Introduction and Objectives Eosinophils are major cellular effectors of allergic inflammation and represent an important therapeutic target in asthma. While much is understood about the generation and activation of eosinophils, little is known about their intravascular kinetics and physiological fate. The purpose of this study was to image sites of eosinophil distribution and measure eosinophil kinetics in healthy individuals using autologous 111-Indium-labelled eosinophils.
Methods To determine “gold standard” kinetics of minimally-manipulated eosinophils, mixed leucocytes were isolated from the blood of healthy volunteers, labelled with 111-Indium-tropolonate and re-injected. Blood was sampled 0.75–72 h post-injection. Neutrophils and eosinophils were isolated in parallel, and cell-associated radioactivity was measured. To image sites of eosinophil margination/uptake eosinophils were purified using plasma-Percoll gradients and anti-CD16 immunomagnetic beads, labelled with 111-Indium-tropolonate and re-injected. The distribution of eosinophils was recorded by γ camera dynamic imaging (0–40 min) followed by static imaging up to 72 h.
Results Using minimally manipulated granulocytes we found that the 45min neutrophil recovery was 57±10% (n=7) and the intravascular lifespan was 10.3±0.1 h, in agreement with previous studies. By contrast, the 45min recovery of eosinophils was 15±2% (n=7) and eosinophil lifespan was 25.2±3.8 h. Moreover, eosinophils appeared to re-circulate at ∼4 h and 9 h before monoexponential removal. Using 111-Indium-eosinophils and γ camera imaging, we demonstrated initial retention of cells in the lungs, clearing to baseline by 40 min, with some early accumulation in the liver and progressive accumulation in the spleen (n=3). Simultaneous blood sampling showed that the 45 min recovery and intravascular lifespan of purified labelled eosinophils were 11±2% and 29.3±2.1 h, respectively, comparable to minimally manipulated cells. Purified cells also exhibited recirculation at ∼6 h and 12 h. Of note, the disappearance of eosinophils from the liver at 6 h and 9 h coincided with their re-appearance in circulating blood, suggesting the liver as a possible site of transient eosinophil sequestration.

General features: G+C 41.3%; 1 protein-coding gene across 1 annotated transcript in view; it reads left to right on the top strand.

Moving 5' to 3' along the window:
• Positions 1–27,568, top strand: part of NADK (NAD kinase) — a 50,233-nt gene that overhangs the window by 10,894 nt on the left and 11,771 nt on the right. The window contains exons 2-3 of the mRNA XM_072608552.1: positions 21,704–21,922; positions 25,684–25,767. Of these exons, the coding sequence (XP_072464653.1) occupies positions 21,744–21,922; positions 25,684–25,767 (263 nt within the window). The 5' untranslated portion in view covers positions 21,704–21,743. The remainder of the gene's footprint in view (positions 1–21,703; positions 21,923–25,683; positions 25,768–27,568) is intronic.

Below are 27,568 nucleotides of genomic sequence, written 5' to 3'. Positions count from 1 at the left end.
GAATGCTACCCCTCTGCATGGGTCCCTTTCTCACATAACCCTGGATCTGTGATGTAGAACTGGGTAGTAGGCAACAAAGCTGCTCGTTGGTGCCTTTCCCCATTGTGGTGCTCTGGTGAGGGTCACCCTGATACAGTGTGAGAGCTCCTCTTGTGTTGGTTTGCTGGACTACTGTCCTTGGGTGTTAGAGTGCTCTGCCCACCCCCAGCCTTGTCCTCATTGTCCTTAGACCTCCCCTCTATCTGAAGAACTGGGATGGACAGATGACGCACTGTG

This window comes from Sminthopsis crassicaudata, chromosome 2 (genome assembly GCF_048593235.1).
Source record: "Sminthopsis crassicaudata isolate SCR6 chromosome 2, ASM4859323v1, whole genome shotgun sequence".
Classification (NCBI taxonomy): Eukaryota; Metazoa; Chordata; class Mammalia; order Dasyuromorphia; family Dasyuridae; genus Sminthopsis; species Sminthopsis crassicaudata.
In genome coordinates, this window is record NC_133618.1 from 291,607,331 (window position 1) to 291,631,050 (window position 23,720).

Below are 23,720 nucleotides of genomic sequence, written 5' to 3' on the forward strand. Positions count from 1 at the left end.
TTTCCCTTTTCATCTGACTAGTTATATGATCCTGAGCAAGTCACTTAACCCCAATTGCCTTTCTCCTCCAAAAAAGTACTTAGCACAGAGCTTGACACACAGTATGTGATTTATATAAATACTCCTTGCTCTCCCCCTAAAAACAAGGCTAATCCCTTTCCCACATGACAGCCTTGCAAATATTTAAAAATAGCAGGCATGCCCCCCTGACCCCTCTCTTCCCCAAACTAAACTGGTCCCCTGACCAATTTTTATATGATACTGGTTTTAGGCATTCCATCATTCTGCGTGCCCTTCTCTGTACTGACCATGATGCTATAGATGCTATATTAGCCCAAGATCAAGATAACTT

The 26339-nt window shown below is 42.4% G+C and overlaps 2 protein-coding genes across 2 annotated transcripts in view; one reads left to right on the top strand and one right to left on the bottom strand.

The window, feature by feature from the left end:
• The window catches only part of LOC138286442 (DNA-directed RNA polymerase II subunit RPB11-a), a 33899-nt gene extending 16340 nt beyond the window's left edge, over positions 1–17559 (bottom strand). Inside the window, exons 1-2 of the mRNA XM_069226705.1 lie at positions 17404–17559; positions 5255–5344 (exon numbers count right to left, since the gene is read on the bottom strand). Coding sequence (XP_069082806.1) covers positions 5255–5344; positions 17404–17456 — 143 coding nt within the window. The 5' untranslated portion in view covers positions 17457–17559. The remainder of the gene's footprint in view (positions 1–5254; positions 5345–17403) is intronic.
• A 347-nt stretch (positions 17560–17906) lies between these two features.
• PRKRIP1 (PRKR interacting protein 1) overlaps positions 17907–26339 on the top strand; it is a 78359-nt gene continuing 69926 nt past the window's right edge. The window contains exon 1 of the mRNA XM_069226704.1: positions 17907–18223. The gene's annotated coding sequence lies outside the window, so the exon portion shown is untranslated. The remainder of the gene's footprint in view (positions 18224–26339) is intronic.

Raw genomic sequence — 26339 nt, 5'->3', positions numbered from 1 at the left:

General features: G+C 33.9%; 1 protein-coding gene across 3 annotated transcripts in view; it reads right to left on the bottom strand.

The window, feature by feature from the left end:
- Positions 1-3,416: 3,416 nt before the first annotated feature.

Conclusions This work provides the first in vivo measurements of eosinophil kinetics in healthy volunteers. Our data suggest that 111-In-labelled-eosinophils can be used to monitor the organ distribution and fate of eosinophils non-invasively. This technique may have an important role in assessing the therapeutic effects of eosinophil-targeted drugs.